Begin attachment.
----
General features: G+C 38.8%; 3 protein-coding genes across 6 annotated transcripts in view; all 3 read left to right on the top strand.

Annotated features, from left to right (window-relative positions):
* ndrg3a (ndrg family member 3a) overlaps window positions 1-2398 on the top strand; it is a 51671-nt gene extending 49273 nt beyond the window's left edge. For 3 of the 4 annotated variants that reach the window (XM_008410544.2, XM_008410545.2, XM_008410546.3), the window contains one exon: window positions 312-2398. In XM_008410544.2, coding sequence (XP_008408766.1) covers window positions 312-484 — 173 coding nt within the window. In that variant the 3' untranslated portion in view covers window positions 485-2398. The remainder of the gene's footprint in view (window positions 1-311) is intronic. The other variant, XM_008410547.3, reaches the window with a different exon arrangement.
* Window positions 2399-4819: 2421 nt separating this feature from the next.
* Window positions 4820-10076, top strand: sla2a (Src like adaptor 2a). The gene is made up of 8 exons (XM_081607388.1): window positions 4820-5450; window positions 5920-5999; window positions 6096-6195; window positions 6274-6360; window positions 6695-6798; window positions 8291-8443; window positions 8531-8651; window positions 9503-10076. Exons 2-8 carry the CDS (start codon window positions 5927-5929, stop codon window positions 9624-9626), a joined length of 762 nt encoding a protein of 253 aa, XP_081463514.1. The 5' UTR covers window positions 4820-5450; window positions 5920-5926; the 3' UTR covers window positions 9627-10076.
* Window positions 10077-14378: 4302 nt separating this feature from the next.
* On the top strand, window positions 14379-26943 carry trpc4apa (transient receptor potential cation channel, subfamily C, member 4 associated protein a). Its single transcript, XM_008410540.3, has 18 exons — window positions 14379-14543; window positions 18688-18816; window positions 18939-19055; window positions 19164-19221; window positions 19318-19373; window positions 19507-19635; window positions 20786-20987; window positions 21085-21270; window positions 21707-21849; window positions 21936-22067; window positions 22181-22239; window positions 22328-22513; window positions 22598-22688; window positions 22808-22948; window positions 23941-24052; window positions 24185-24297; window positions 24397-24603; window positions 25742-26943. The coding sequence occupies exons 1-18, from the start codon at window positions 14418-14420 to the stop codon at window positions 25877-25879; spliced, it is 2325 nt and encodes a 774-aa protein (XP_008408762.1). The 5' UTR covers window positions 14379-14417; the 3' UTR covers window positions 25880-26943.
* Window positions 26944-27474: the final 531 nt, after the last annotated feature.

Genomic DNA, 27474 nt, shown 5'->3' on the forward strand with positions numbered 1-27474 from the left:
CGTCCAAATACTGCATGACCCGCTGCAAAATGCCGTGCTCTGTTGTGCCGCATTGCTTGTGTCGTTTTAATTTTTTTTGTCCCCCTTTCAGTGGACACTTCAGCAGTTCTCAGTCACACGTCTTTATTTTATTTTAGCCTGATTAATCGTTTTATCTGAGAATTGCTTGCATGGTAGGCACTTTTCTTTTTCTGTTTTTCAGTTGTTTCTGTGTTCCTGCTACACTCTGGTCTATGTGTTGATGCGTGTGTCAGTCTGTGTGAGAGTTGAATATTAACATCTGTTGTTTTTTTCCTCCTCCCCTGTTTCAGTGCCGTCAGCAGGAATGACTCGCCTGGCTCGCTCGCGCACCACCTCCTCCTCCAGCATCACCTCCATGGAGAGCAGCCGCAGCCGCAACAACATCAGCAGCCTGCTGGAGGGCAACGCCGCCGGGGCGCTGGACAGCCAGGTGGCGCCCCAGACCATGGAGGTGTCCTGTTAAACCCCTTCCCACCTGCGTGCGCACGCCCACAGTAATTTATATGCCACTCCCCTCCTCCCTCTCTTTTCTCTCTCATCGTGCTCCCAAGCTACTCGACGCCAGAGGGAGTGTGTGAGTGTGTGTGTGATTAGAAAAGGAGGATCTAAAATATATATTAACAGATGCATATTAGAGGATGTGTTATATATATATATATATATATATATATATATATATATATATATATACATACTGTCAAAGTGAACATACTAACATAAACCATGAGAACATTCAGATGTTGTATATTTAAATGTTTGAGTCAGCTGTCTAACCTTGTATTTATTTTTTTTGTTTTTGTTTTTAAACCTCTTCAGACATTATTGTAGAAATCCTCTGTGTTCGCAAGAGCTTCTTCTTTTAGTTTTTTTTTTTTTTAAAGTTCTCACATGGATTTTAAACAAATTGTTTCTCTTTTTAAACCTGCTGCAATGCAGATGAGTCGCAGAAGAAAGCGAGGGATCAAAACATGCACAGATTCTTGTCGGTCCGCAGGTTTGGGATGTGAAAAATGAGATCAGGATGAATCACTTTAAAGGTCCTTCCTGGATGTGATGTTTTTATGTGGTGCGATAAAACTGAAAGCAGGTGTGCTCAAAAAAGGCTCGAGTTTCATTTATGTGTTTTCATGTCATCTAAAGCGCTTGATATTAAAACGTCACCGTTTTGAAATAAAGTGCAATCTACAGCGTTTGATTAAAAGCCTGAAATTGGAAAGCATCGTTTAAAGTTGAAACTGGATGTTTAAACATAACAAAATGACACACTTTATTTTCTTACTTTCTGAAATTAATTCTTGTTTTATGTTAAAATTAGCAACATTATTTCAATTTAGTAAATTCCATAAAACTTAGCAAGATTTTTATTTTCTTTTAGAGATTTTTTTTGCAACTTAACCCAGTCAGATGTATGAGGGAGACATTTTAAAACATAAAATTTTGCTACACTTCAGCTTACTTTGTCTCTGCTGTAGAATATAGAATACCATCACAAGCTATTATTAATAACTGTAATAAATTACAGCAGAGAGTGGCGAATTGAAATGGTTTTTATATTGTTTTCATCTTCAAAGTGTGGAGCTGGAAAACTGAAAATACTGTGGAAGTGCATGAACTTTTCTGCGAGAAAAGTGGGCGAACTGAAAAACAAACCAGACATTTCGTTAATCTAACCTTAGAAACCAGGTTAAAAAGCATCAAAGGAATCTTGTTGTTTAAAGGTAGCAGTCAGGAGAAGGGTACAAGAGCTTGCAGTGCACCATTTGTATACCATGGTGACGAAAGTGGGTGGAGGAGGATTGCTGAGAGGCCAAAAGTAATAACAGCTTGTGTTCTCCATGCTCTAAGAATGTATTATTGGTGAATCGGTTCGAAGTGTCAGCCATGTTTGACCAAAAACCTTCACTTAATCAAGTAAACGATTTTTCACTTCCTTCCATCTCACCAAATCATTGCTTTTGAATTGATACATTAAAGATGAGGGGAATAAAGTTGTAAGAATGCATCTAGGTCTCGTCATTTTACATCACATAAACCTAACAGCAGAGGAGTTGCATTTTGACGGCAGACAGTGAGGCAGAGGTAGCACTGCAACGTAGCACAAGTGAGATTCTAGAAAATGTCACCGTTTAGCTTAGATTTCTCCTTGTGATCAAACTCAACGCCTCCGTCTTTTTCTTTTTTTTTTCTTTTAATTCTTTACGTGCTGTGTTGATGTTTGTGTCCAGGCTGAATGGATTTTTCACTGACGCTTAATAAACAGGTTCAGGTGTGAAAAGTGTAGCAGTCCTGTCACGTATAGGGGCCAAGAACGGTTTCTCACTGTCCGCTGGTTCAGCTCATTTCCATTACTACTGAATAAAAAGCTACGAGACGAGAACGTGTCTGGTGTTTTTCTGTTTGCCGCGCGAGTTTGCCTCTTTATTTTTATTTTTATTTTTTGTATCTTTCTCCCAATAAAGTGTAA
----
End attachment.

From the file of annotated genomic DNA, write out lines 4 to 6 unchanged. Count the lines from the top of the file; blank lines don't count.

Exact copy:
* Window positions 2399-4819: 2421 nt separating this feature from the next.
* Window positions 4820-10076, top strand: sla2a (Src like adaptor 2a). The gene is made up of 8 exons (XM_081607388.1): window positions 4820-5450; window positions 5920-5999; window positions 6096-6195; window positions 6274-6360; window positions 6695-6798; window positions 8291-8443; window positions 8531-8651; window positions 9503-10076. Exons 2-8 carry the CDS (start codon window positions 5927-5929, stop codon window positions 9624-9626), a joined length of 762 nt encoding a protein of 253 aa, XP_081463514.1. The 5' UTR covers window positions 4820-5450; window positions 5920-5926; the 3' UTR covers window positions 9627-10076.
* Window positions 10077-14378: 4302 nt separating this feature from the next.